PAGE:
Why Traditional Retailers Have the Checkout Blues
RMI Executive Director Kirthi Kalyanam speaks to the Christian Science Monitor in this in depth article focused on how COVID-19 pandemic has made 2020 an inflection point in the rise of online shopping at the expense of physical stores, a shift on par with the postwar boom in shopping malls.
The Christian Science Monitor
Christian Science Monitor Cover Story - "Why traditional retailers have the checkout blues"
Amazon, which already provides free two-day delivery to Prime members, now offers one-day delivery nationwide for a fee and same-day delivery on select items in several cities. Its Amazon Fresh grocery service lets shoppers pick a two- to three-hour time slot for delivery.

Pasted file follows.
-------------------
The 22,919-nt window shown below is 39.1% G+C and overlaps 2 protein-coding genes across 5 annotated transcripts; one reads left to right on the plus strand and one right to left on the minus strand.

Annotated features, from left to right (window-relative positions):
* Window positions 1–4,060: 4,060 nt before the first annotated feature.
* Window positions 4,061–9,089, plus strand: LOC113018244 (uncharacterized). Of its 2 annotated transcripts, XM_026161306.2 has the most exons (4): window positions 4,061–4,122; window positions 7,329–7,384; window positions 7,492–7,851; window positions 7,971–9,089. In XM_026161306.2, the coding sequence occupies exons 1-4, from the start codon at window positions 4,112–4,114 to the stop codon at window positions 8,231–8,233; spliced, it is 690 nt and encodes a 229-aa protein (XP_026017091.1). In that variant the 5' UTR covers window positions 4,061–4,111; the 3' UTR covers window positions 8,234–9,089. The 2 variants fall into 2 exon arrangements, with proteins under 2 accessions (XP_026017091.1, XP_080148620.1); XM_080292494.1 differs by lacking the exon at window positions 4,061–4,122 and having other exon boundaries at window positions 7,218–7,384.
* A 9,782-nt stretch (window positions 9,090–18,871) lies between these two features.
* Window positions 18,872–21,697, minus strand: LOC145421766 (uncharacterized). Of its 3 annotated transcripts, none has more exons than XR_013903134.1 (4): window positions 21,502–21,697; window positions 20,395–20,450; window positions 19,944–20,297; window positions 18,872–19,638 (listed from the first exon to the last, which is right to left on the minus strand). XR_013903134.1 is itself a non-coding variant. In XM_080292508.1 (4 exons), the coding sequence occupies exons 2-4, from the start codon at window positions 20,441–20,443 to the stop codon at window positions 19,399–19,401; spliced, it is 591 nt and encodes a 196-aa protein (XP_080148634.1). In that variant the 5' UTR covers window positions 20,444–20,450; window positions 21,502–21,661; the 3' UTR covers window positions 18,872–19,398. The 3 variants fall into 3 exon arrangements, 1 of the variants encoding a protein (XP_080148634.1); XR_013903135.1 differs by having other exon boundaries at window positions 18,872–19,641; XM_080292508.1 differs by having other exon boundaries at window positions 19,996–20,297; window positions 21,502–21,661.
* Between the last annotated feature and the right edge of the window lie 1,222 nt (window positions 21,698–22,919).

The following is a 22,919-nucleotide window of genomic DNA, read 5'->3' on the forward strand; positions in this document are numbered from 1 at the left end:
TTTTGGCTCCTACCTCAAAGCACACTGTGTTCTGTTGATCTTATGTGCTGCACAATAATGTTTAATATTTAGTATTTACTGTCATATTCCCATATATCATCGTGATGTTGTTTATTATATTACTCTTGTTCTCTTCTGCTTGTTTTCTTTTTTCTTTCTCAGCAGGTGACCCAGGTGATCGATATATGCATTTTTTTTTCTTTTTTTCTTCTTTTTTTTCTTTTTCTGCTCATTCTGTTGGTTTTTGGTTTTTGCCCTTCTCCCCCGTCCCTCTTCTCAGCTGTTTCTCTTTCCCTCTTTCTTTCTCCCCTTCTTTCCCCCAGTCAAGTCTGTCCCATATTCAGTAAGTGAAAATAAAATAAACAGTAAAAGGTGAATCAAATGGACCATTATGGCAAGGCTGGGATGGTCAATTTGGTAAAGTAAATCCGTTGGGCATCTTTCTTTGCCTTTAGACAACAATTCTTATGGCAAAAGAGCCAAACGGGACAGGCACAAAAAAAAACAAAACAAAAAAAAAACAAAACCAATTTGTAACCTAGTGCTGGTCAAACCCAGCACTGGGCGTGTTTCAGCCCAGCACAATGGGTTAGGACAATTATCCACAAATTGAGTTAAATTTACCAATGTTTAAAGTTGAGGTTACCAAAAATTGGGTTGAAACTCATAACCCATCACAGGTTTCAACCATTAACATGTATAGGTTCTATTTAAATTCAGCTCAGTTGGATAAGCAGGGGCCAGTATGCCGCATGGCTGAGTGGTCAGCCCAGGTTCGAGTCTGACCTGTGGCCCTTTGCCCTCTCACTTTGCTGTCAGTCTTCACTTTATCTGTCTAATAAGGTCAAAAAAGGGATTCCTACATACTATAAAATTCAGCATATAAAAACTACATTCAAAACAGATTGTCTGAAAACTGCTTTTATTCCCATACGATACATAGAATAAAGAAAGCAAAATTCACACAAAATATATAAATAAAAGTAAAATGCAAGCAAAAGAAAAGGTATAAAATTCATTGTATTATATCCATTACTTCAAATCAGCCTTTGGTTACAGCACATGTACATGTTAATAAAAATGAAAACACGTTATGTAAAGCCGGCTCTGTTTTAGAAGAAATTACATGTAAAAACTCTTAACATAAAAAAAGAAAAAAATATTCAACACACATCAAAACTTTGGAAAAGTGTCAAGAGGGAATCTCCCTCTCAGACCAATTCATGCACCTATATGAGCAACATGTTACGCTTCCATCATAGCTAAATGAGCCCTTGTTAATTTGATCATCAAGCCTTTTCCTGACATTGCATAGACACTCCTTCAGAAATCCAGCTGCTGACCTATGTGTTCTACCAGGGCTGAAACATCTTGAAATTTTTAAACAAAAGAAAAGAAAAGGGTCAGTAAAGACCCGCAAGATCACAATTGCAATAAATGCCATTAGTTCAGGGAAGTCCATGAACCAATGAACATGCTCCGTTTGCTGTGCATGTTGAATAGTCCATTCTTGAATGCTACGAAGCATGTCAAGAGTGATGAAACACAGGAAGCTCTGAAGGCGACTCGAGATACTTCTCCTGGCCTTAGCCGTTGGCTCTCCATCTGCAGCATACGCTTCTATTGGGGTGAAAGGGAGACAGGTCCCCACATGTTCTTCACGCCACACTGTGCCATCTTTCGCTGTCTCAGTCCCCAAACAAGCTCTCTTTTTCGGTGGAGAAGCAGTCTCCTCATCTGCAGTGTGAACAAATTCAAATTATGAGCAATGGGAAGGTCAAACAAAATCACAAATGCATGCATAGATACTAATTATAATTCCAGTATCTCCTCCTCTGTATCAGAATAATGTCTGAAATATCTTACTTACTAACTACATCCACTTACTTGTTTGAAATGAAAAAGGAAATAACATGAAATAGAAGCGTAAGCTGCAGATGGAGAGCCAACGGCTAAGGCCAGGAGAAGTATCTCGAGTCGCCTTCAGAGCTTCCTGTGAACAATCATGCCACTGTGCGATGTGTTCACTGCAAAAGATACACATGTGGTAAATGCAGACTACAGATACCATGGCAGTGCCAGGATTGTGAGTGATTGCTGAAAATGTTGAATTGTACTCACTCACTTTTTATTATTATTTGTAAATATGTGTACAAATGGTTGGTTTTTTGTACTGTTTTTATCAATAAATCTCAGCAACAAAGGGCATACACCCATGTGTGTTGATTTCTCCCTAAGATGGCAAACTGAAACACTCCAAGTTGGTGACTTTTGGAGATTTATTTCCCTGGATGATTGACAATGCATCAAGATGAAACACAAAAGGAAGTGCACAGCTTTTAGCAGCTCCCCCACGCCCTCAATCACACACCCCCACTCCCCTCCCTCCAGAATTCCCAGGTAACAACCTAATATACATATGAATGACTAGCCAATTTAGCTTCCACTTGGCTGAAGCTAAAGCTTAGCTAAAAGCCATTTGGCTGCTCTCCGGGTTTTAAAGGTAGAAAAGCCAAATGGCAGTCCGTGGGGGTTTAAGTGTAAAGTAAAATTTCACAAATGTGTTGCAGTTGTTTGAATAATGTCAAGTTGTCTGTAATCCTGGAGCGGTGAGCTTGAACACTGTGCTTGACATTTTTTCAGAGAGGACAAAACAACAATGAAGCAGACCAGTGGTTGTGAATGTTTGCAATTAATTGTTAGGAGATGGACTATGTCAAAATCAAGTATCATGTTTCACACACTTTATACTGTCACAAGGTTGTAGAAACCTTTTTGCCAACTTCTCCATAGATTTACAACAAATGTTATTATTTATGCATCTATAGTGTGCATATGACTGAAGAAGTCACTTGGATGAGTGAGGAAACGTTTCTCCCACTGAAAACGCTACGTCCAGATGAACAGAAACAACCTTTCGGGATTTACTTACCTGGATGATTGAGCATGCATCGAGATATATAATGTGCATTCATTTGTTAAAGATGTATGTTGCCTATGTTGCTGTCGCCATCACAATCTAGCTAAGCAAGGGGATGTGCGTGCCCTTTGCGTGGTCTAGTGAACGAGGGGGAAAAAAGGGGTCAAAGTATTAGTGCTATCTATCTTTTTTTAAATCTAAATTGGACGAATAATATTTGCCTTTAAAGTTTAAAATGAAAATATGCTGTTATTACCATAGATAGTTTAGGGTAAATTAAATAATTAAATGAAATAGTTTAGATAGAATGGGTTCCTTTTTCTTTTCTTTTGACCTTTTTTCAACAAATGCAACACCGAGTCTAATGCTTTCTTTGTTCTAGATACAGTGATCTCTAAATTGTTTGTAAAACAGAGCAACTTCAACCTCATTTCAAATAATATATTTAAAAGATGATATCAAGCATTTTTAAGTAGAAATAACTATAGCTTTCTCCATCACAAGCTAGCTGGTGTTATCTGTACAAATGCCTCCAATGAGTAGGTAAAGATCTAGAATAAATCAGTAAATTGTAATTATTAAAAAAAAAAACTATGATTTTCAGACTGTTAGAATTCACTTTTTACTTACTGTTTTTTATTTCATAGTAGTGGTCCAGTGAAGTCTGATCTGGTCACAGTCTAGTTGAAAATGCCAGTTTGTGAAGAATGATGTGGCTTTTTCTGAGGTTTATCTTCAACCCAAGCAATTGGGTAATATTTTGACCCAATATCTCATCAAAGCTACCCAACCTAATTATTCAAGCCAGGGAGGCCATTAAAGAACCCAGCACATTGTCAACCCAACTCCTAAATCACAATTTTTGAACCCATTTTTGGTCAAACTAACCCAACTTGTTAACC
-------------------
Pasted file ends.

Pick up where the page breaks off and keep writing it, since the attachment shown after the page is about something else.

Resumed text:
Stores will increasingly become places to showcase products rather than to stock inventory, says Mr. Kalyanam. Online retailers will re-create their online persona in a physical space: Think Apple stores or Lululemon. And consumers will have multiple ways to buy their goods. Stores might not even carry inventory, but promise to deliver your purchase from a nearby warehouse in a half-hour.
“Fast forward three or four years, you’re going to have ... five, six different big, familiar ways of shopping,” says Mr. Kalyanam. “Shopping as fun will come back, and bricks-and-mortar will be stronger than ever before for shopping as fun.”